Physics

Overview of the Canonical Ensemble in Statistical Thermodynamics



Tweet
Tarek Musslimani's image for:
"Overview of the Canonical Ensemble in Statistical Thermodynamics"
Caption: 
Location: 
Image by: 
©  

The canonical ensemble in statistical mechanics is characteristic of thermodynamic systems under constant temperature in which there is an accompanying change in the energy of the system.  The system in canonical ensemble is in thermal equilibrium state with a heat reservoir, so that there can be energy transfer between the two systems.   As a result, the probability for this system is proportional to a factor which includes the energy variable.  This factor is called Boltzamn factor and has the following form;

Exp (-E/kT)

The probability of finding the system in a state of energy E is proportional to the Boltzman factor.  So we can write:

Probabibilty density = a*exp (-E/kT) where a is the proportionality constant. 

Summing both sides of the equation gives

1 = Sum (a*exp (-E/kT))  

The one arises due to the fact that the total probability is one.  Dividing by the sum gives:

a = 1 / sum (exp (-E/kT))

This factor is called the partition function and is typical of the canonical ensemble.  Therefore, the average value of the energy is equal to:

Average (E) = sum(Ei*exp (-E/kT)) / sum (exp (-E/kT)) = -dlnZ/dbeta  

Where beta = 1/kT and Z is the partition function in the canonical ensemble.

The Boltzman distribution of the canonical ensemble is itself derived from a more general ensemble which is called the micro-canonical ensemble which depicts adiabatic systems in which the system is isolated and there is no energy exchange of the system with the surroundings.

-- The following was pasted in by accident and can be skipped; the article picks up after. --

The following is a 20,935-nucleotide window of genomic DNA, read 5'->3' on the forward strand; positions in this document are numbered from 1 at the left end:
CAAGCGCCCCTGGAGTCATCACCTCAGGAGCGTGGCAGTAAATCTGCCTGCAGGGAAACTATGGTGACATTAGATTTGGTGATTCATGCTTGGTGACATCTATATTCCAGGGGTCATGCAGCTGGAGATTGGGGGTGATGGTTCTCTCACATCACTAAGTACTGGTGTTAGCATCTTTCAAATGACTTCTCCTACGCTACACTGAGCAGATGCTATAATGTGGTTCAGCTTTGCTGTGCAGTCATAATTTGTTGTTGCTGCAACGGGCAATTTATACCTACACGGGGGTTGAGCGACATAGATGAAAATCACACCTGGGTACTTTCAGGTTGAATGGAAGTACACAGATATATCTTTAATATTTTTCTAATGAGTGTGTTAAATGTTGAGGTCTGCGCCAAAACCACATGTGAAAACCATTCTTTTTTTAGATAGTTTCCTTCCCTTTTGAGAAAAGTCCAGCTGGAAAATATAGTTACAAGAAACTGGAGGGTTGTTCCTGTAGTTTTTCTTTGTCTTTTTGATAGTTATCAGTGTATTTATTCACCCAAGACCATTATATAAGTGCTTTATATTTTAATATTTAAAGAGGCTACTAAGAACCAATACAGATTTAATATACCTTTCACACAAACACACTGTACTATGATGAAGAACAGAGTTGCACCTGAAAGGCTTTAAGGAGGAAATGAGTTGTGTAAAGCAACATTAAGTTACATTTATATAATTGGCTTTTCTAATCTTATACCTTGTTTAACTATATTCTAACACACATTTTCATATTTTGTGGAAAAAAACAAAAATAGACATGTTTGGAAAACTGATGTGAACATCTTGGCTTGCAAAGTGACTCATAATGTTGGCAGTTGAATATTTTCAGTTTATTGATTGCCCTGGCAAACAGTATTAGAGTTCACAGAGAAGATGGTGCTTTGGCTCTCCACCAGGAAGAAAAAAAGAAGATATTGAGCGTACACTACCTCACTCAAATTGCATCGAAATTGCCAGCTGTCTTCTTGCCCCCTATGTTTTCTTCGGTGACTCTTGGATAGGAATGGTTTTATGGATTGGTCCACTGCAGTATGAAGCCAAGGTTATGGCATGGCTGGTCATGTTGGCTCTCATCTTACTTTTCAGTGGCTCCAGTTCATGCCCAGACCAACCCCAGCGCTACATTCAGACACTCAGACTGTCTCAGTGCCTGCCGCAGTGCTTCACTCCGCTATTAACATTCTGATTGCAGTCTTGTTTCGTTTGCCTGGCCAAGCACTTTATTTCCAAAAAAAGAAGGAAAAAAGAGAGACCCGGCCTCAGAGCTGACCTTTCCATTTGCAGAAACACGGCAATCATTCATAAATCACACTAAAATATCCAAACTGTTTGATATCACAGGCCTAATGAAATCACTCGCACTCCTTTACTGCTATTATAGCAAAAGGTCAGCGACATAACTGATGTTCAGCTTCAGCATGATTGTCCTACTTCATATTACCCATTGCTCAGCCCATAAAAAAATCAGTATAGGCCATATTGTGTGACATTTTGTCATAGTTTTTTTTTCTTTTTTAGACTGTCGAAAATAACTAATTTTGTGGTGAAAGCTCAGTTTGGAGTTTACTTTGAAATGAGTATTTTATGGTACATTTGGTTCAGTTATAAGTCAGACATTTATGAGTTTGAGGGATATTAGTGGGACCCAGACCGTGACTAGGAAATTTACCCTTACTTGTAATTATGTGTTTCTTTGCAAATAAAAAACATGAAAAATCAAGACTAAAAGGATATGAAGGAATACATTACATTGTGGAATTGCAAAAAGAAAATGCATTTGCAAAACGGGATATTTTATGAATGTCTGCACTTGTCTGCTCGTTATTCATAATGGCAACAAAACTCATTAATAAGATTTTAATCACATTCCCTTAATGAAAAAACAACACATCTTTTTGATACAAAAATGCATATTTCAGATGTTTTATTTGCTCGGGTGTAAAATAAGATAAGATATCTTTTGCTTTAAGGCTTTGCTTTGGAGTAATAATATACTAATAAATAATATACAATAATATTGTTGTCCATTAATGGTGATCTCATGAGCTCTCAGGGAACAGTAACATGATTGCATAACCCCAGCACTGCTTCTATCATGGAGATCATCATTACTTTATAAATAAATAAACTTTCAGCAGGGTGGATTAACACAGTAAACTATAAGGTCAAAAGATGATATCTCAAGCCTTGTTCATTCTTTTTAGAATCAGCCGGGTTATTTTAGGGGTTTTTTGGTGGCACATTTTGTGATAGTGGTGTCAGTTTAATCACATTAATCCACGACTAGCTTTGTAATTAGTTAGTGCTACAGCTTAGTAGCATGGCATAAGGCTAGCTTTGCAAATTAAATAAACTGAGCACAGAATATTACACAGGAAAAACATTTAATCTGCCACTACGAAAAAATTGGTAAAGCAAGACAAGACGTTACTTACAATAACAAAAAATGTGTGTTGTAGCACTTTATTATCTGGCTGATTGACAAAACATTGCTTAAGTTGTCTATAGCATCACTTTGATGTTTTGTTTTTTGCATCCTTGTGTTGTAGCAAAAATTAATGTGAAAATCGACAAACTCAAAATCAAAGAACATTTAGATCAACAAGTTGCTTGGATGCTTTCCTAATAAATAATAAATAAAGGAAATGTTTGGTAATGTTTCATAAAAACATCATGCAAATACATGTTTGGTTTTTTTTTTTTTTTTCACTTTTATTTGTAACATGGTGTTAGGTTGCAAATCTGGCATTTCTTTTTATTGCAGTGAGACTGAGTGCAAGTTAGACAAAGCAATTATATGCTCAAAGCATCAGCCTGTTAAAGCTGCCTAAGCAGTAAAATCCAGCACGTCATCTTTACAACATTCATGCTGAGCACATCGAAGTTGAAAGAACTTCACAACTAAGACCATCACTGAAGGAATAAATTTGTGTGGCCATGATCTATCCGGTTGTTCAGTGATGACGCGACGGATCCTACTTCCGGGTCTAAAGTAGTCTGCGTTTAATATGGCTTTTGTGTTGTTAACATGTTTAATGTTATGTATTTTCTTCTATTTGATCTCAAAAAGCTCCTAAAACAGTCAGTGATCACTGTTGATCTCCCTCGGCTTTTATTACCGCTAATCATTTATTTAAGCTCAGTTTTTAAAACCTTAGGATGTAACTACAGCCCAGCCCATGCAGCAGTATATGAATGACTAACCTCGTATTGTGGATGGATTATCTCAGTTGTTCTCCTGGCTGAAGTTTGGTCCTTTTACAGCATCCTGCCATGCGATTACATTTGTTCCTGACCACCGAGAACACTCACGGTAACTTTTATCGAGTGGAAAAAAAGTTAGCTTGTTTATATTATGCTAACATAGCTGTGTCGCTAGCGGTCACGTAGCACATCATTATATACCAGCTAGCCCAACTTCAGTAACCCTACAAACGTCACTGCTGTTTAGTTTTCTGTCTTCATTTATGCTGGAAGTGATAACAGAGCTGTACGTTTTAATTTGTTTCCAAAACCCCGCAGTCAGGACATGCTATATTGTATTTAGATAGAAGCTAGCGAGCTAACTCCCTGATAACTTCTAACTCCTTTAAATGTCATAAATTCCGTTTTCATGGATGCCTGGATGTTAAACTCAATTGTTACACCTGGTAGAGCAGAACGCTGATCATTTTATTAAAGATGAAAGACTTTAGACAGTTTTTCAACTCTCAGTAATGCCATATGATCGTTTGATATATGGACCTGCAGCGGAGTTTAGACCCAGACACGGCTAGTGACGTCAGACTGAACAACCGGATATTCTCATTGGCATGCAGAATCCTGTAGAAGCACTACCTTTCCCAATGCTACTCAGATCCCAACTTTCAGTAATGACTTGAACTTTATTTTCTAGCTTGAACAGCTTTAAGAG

In the micro-canonical ensemble there is permission for temperature change but not for energy change.  Therefore, calculations in the canonical ensemble usually involve constant temperature where;

beta= 1/ kT where T is the temperaure and k is boltzman constant. 

In the micro-canonical ensemble

Beta= 1/k*(dS/dE) for a paramagnet. where S is the entropy and E is the energy.

For the similarities between the two ensembles, in the canonical ensemble the controlled variables of a paramagnet are T, N, H where T is the temperature and N is the number of particles and H is the magnetic field.  In the micro-canonical ensemble the controlled variables are E, N, H where E is the energy and N is the number of particles and H is the magnetic field.

For a micro-canonical ensemble the states have similar energies.  All these states have the same probability.  In the canonical ensemble the system can exchange energy with the surrounding but it is in thermal equilibrium with the heat reservoir.  Therefore, it has a distinct defined average energy.  The amount of energy that is exchanged with the heat reservoir is less than the average energy of the system.  By finding the work of the system which is volume work and summing E and W we can get the entropy of the system. 

Tweet
More about this author: Tarek Musslimani

From Around the Web




ARTICLE SOURCES AND CITATIONS